Sleep Tight: Sleep Tips for Mom and Dad

Parents and SleepNew Jammies knows it’s just as important for parents to have a proper night’s sleep as their kids and babies. And we’re here to help make that happen.

The Mayo Clinic has suggestions for the weary, those parents still waking in the middle of the night for early morning feedings, coping with teething, or just feeling overall sleep-deprived.

“While there’s no magical formula for getting enough sleep, these strategies can help,” the clinic says.

New Jammies Butterfly Magic Sleep Sack• Sleep when your baby sleeps. Silence your phone, hide the laundry basket and ignore dishes in the kitchen sink. Calls and chores can wait.

• Set aside social graces. When friends and loved ones visit, don’t offer to be the host. Instead, ask if they could watch the baby while you nap.

• Don’t ‘bed share’ during sleep. It’s OK to bring baby into your bed for nursing or comforting — but return baby to the crib or bassinet when you’re ready to go back to sleep.

• Split up nighttime duties. Work out a schedule with your partner that allows both of you to rest and care for the baby. If you’re breastfeeding, perhaps your partner could bring you the baby and handle nighttime diaper changes. If you’re using a bottle, take turns feeding the baby.

• Give watchful waiting a try. Sometimes, middle-of-the-night fussing or crying is simply a sign baby is settling down. Unless you suspect baby is hungry or uncomfortable, it’s OK to wait a few minutes to see what happens.

For parents who have trouble going back to sleep after a sleep cycle is interrupted, or find themselves staying up thinking of all they need to do the next day as baby sleeps, organic solutions are often a safe approach. Hot teas with chamomile, honey and lemon, and foods with melatonin, the hormone that helps send us to sleep each night – including oats, banana and tart cherries – can help at bedtime.

The inconsistent sleep struggle for moms and dads can sometimes become all-too real when parents look for help from over-the-counter sleep aids or alcohol to alleviate problems associated with interrupted schedules. While the FDA reports OTC sleep aids are non-habit-forming and do not present the risk of allergic reactions and complex sleep-related behaviors, child caregivers may want to proceed with their doctor’s advisement.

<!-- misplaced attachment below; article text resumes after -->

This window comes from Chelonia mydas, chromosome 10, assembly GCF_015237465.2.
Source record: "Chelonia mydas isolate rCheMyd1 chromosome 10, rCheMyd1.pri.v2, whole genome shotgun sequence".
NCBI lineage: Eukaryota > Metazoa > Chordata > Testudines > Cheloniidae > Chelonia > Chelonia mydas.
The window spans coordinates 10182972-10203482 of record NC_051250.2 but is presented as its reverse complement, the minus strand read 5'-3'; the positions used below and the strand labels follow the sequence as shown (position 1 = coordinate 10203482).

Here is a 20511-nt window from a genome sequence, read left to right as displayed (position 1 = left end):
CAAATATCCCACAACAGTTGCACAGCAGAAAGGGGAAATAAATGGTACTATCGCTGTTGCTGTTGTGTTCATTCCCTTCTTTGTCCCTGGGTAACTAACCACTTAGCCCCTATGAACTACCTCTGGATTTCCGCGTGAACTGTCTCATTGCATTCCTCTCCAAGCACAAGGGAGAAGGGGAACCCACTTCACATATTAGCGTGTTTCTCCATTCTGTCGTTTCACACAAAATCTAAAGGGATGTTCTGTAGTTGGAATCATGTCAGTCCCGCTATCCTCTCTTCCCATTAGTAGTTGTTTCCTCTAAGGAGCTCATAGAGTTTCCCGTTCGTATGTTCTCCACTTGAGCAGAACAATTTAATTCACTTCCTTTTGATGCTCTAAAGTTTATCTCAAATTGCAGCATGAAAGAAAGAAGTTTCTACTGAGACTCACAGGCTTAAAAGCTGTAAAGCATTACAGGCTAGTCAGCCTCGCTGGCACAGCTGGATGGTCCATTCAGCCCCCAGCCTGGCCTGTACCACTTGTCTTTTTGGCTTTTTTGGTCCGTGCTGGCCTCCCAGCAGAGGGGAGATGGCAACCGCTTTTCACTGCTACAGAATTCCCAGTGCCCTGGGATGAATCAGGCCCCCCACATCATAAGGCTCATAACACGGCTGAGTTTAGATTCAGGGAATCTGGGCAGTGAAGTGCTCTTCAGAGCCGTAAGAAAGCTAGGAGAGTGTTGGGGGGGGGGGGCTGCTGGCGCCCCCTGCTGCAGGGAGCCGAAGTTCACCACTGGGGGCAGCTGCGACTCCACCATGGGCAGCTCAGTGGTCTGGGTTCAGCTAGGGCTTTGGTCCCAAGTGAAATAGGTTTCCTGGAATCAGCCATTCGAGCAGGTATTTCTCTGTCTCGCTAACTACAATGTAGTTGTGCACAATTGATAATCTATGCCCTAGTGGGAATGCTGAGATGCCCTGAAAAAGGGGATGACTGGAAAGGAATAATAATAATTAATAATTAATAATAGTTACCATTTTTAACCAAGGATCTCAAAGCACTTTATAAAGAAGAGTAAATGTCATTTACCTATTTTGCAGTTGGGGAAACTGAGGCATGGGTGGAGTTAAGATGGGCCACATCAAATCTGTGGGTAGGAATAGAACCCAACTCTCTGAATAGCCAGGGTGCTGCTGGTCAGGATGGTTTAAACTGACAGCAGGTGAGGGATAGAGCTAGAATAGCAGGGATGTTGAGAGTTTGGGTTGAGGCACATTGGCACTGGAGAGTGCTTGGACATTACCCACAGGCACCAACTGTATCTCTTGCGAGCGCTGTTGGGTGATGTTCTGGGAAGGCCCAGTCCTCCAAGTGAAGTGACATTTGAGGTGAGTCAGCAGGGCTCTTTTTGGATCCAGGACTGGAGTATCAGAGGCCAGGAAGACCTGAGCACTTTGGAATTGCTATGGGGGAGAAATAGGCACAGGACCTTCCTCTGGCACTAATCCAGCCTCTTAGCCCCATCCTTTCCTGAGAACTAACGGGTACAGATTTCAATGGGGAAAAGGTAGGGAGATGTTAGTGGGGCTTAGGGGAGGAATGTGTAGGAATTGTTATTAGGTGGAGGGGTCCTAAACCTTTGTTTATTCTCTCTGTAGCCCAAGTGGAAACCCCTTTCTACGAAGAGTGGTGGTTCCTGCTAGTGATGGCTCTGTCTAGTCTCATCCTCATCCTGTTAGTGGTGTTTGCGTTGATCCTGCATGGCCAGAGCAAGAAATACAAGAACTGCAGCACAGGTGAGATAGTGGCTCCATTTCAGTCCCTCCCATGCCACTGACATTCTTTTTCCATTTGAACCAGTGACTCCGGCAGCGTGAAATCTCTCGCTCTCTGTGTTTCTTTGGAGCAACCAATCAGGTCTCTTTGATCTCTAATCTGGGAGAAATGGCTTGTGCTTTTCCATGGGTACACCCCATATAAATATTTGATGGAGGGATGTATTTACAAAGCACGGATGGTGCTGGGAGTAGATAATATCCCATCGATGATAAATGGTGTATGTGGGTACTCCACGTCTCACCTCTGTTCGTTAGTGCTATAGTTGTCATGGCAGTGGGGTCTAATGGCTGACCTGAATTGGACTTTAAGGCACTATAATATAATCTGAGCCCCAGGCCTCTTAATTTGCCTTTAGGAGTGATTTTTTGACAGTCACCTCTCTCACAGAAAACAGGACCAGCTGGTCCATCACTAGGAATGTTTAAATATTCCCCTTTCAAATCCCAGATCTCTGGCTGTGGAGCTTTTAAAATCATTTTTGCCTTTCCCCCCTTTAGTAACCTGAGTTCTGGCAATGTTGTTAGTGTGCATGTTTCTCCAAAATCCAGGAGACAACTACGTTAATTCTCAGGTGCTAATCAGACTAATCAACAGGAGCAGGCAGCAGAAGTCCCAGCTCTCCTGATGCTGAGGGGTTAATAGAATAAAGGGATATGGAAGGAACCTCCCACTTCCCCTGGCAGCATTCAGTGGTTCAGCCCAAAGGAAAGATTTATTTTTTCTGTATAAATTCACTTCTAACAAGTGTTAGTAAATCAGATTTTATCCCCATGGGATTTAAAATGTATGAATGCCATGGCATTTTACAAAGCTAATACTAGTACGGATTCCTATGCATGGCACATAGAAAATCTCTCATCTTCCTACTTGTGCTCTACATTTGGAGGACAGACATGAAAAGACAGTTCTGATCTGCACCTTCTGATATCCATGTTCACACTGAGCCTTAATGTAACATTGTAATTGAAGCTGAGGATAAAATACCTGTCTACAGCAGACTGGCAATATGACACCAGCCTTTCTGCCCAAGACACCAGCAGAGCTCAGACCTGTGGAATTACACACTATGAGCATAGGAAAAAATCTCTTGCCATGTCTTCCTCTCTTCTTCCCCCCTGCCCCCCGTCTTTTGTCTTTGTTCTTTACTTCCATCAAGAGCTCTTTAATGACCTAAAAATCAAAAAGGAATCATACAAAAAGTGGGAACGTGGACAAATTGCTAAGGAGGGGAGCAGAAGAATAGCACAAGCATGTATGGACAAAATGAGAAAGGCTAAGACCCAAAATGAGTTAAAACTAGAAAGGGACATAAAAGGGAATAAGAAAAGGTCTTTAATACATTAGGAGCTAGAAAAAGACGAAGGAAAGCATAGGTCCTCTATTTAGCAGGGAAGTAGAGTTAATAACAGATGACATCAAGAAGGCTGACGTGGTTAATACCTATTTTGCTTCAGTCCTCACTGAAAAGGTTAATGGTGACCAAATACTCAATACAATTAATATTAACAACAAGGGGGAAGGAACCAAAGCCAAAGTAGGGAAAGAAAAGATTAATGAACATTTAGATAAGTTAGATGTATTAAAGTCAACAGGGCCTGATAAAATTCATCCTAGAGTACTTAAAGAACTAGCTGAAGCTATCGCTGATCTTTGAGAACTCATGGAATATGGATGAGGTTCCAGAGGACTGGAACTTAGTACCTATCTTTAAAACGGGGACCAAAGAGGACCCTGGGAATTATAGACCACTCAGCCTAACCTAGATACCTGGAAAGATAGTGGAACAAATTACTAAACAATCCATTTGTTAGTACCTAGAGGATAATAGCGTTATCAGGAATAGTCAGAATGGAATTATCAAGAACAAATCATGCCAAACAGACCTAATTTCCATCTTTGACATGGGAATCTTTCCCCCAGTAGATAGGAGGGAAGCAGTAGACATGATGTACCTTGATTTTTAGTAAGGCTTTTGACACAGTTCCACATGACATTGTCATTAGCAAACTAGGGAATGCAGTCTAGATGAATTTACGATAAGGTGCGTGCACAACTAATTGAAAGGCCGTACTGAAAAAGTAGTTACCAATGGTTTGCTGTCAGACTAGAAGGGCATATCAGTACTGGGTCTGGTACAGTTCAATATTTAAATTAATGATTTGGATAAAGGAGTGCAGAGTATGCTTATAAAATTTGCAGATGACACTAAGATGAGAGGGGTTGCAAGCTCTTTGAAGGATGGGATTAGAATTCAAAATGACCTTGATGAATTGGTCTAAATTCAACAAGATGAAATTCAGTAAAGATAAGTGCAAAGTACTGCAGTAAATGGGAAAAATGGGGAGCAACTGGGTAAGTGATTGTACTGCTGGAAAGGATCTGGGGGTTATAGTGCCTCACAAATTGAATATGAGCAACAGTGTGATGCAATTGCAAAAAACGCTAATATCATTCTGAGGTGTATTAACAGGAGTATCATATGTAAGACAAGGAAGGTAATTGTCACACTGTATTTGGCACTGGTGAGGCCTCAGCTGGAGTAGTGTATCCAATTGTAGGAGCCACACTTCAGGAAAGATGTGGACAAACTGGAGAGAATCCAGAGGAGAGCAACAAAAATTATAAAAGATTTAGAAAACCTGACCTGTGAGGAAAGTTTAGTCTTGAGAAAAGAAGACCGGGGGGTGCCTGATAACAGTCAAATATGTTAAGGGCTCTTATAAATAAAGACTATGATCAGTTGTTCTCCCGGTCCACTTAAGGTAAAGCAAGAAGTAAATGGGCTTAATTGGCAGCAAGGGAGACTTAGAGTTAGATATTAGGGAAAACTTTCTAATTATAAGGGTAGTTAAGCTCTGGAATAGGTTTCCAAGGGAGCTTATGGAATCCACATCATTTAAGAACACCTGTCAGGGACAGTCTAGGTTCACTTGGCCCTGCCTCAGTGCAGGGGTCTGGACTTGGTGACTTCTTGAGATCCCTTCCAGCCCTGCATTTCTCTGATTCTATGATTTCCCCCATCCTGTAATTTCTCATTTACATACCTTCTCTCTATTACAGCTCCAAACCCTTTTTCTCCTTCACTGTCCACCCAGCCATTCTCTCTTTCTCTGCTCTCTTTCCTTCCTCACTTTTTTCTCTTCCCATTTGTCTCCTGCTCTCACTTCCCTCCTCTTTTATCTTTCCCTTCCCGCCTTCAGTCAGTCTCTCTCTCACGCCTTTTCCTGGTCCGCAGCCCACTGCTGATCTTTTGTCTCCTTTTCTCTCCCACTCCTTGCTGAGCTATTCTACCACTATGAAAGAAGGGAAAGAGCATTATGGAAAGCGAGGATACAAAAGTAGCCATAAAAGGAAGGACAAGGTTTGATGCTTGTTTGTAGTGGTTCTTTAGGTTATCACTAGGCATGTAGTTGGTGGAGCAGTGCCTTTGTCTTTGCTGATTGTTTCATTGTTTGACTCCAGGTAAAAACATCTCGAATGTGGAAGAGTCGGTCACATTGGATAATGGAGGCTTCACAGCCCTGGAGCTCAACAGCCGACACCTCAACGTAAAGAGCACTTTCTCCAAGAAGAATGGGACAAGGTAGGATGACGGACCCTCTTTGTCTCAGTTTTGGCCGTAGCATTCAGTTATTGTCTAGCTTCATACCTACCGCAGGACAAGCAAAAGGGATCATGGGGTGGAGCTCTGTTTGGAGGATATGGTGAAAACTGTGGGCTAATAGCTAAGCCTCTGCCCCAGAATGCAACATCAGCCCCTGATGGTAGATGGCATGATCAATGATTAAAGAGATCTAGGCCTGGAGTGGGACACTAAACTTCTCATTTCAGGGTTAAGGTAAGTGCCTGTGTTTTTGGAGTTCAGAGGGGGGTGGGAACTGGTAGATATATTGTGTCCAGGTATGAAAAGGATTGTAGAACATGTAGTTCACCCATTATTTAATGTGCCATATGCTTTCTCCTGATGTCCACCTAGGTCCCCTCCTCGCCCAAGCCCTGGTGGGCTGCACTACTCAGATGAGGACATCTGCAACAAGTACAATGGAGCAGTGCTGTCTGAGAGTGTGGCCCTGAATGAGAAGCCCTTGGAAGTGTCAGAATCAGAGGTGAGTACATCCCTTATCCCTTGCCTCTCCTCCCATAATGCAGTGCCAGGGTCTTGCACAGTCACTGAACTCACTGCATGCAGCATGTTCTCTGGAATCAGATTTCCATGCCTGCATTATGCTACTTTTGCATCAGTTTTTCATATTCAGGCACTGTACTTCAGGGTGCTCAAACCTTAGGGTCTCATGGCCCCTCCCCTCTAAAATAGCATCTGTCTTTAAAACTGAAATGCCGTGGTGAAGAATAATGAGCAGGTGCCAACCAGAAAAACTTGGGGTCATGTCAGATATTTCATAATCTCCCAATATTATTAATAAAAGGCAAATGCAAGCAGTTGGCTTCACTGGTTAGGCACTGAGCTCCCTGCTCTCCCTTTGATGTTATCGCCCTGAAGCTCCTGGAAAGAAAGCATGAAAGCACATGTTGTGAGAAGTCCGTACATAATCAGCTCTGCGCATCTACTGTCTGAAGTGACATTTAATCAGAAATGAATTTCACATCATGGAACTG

“Just because they’re available over-the-counter doesn’t mean they don’t have side effects,” says Marina Chang, R.Ph., pharmacist and team leader in FDA’s Division of Nonprescription Regulation Development. “They don’t have the same level of precision as the prescription drugs. They don’t completely stop working after 8 hours—many people feel drowsy for longer than 8 hours after taking them.”

Chang advises reading product labels and exercising caution when taking OTC sleep aids until learning their effects. “They affect people differently,” she says. “They are not for everybody.”

The FDA suggests parents, especially nursing mothers, consult healthcare providers with questions before starting medications. Read patient information before taking a product. Do not increase the dose prescribed, and do not drink alcohol or take other drugs that depress the nervous system.

Alcohol and SleepAlthough it can seem like a chance to relax and unwind, consuming alcohol can make important sleeptime for parents less valuable. Paul Clarke, an addiction therapist in the UK, has researched many studies focusing on how alcohol consumption affects sleep. His blog article, “The Comprehensive Guide to Alcohol and Sleep,” is an useful resource to explain how alcohol consumption negatively impacts sleep.

“You may wonder why alcohol weakens the quality of your sleep,” he reports. “Here is why: Alcohol reduces the quality of your sleep because it induces your body to fall into a state of ‘deep sleep’, also known as Slow Wave Sleep (SWS).”

Clarke says SWS helps the body regenerate cells located in all tissues and bones, as well strengthens the immune system.

“However, skipping to SWS means you miss out on rapid eye movement (REM) sleep during the initial part of the night (first 3-4 hours),” he reports. “When you don’t drink alcohol, your body goes through around 5-6 cycles of REM over the course of the night. Each cycle lasts for around 5 to 30 minutes. REM is also associated with vivid dreaming and powers up your concentration and memory forming abilities the following day.”

“Scientists believe when the effect of alcohol wears off as you continue to sleep, the body slips out of deep sleep (SWS) and reverts to REM sleep (known as REM rebound) to compensate for a loss of REM,” he says.

See more at: http://www.cassioburycourt.com/article/77/the-comprehensive-guide-to-alcohol-and-sleep#sthash.FIBoLquE.dpuf